Do you enjoy having a clear opinion?
Evolutionarily, there is nothing strange about it, but sometimes it is better to give space to uncertainty. An unalterable opinion makes you feel that you fully understand what is happening, which doesn't motivate you to look for alternatives. On the contrary, the willingness to admit that you may not know the right answer (if it exists at all) is more likely to lead to curiosity, the ability to listen and learn.
We all know this well from communication with people - if we internally classify someone on the basis of a few facts, and we are not willing to question this image, we will probably not connect very deeply. However, if we give up our opinion for a while, openly express our sincere interest and ask good questions, we can appreciate all the nuances instead of stereotypes. Usually we find that we have seen a false or too simplified version of the other person, and the whole interaction can be taken to the next level.
I often encounter the phenomenon of not knowing when solving problems - whether mathematical, cryptographic or hacking ones. But it is most evident in research, which is based on knowledge gaps by its very nature. It is usually not possible to just sift through a new article (even in the area that one focuses on) if you are trying to understand every bit of information linearly. Instead, you need to find the courage to grope in the dark and look for the clues that will best illuminate your path. And when you get to the end, you may find that you took several wrong turns, because you had a slightly different model of the whole situation in your head the whole time.
Achieving a sufficient level of understanding therefore often requires, besides patience, a considerable dose of humility and self-compassion (screams like "I should know this a long time ago!" surprisingly do not help at all). But the result is worth it and the journey can teach you a lot. And embarking into unexplored wilderness, knowing that some of your thoughts are thought for the first time ever, or at least no one has properly finalized them yet... Well, that's where the real fun begins.
The ability to realize what you don't know about the area yet, or which of your assumptions could be generalized/changed/deleted, is a great source of stimulating questions for future research. And this goes far beyond science - you can also reflect on yourself and your surroundings in the same way.
The principle of not knowing also often occurs, for example, in art, improvisation, meditation, and in general in areas related to creativity. There, it tends to have a slightly different flavor - the emphasis is more on non-evaluation, spontaneity and listening to intuition. One may even perceive these elements in some transcendent sense, but personally I do not see anything mystical in listening to the inner voice of our subconsciousness - after all, these are just physiological processes with physical representation, just a little different than rational thinking. In today's fast-paced world, however, practicing deceleration and awareness offers a number of benefits.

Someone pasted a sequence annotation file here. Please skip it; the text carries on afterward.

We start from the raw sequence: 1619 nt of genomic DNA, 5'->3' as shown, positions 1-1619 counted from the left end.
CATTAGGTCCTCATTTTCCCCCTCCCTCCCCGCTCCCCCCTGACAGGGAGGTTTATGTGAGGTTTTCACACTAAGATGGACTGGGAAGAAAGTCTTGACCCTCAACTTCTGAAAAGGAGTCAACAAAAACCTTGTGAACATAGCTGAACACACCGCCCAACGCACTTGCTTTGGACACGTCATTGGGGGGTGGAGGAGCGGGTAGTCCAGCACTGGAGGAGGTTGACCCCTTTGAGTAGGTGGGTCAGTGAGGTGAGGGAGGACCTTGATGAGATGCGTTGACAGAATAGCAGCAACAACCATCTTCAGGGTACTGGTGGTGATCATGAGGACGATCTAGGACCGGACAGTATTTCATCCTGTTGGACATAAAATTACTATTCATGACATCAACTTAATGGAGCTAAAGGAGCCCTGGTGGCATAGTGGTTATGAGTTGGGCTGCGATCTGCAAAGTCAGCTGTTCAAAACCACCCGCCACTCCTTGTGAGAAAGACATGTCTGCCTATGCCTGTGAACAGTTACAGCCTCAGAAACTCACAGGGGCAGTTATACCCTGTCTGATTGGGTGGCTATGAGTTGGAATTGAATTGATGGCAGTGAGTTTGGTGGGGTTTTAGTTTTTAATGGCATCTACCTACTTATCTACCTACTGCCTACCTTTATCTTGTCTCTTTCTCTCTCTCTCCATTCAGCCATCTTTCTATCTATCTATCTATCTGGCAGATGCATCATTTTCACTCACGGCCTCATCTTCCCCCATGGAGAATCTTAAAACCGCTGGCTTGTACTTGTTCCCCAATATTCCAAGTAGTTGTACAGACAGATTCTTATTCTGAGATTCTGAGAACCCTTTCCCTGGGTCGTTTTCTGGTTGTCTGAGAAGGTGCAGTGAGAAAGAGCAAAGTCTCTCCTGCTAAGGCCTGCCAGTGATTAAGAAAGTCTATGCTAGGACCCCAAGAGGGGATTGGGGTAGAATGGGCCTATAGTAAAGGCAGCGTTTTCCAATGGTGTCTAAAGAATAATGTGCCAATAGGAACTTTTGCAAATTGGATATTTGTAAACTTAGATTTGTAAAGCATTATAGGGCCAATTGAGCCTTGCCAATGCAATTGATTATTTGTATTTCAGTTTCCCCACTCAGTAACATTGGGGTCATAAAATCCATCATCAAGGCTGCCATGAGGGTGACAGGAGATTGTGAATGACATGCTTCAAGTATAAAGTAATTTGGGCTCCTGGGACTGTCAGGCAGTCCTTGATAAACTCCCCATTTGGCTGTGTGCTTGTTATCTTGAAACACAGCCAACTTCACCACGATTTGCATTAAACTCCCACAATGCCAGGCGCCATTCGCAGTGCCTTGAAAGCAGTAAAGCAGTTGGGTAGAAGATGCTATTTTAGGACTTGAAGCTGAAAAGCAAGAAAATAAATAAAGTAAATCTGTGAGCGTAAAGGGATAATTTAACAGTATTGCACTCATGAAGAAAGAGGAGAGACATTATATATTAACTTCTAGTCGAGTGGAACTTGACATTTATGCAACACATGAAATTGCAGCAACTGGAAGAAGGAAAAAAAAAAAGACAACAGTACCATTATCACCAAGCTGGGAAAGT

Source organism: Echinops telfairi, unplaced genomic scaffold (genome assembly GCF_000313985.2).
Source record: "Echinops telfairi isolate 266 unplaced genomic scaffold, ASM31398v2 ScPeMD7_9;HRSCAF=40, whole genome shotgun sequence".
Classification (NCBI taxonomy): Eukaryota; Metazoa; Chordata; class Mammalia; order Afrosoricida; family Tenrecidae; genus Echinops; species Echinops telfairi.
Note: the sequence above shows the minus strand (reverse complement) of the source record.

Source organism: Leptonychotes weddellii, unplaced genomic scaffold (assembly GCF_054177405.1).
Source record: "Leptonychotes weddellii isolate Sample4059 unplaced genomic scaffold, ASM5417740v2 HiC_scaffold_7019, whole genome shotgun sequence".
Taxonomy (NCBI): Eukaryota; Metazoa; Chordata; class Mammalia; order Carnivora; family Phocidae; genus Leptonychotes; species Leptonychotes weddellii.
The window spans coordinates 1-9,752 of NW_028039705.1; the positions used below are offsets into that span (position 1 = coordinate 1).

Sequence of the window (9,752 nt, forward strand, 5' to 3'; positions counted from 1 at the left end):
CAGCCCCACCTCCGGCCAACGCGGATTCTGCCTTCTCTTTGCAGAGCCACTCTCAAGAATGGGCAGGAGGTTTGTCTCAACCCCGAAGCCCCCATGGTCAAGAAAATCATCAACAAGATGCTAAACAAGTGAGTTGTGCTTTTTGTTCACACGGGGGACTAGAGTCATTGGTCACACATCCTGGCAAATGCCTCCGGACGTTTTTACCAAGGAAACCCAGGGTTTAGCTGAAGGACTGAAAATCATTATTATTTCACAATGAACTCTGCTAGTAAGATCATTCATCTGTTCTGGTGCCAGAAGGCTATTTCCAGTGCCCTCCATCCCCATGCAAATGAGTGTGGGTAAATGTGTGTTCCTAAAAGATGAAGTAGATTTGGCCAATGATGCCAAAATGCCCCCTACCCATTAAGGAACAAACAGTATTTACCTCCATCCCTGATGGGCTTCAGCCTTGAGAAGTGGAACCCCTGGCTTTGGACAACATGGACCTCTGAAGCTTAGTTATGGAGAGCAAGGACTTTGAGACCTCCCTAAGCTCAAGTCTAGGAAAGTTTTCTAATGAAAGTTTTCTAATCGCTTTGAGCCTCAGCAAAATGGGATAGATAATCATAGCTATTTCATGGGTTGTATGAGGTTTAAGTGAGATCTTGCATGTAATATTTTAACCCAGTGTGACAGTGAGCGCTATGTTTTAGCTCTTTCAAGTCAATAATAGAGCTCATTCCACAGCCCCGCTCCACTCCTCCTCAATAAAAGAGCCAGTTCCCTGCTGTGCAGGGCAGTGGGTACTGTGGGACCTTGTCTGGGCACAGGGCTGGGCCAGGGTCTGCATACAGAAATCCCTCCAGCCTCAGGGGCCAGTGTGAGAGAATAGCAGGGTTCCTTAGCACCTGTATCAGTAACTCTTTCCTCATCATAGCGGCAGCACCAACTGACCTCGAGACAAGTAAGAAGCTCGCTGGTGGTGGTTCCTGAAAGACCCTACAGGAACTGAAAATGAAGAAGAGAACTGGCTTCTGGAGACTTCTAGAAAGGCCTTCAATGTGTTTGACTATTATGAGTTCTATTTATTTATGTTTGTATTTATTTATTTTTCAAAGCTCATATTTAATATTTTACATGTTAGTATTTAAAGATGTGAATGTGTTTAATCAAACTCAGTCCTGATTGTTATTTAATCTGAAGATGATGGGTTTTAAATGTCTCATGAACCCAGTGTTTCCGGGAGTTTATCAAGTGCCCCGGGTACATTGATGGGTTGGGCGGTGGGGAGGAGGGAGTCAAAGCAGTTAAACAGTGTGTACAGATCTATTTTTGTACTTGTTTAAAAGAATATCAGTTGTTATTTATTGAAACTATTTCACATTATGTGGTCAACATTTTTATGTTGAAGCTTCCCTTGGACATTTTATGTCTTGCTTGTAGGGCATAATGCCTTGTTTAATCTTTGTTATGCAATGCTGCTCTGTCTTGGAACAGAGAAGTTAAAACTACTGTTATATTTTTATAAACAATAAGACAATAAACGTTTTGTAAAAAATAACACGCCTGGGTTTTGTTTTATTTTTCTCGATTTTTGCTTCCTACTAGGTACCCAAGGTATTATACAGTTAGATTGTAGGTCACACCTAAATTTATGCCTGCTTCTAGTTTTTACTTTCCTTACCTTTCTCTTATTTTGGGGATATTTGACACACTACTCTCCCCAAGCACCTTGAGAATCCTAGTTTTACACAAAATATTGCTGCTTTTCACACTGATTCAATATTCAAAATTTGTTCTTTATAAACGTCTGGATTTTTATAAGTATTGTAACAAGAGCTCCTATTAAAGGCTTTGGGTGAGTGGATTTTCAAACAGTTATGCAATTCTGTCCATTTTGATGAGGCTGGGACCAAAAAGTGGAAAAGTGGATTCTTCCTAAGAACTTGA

I realize that not having a firm opinion is not quite popular socially - one is then perceived as insecure, weak and prone tomanipulation, especially in politics and other publicly exposed posts. But history shows that the opposite alternative can be much worse. Maybe as a society we should wonder if this is the message we want to send. If we want to continue prioritizing self-confidence, marketing, and populism over circumspection, deliberation, and critical discussions. If sometimes it's not better not to know.
I don't want this post to sound like it is not appropriate to have your own opinion - that would be absurd. I just believe that we need to be more aware of where we are qualified to make good decisions and where we should tread carefully (as our knowledge is definitely not automatically transferred to other domains). Of course, there is the opposite problem, where people with the given expertise are too conservative in their estimates, but I do not see it as that painful, as it is easier to solve in general (which does not mean that a small calibration towards a healthy balance would be detrimental).
Nor do I claim that in the context of insufficient knowledge, it is a mistake to form an opinion - I just consider it appropriate to assign it a degree of certainty that you are willing to further adjust based on further new knowledge and arguments. Thinking about what would make you change your level of certainty can be quite valuable. And it's also a good heuristic for the opinions of others - their answer to this question can offer a good insight into how they think about the whole issue.
If you are still rock-solid in your belief, then you should carefully make sure that you are your toughest critic, know the best counter-arguments, and it still make sense to you. In short, that you have "earned" the right to such certainty. I am at least 90% convinced of that. Though I'm open to discussion. ;)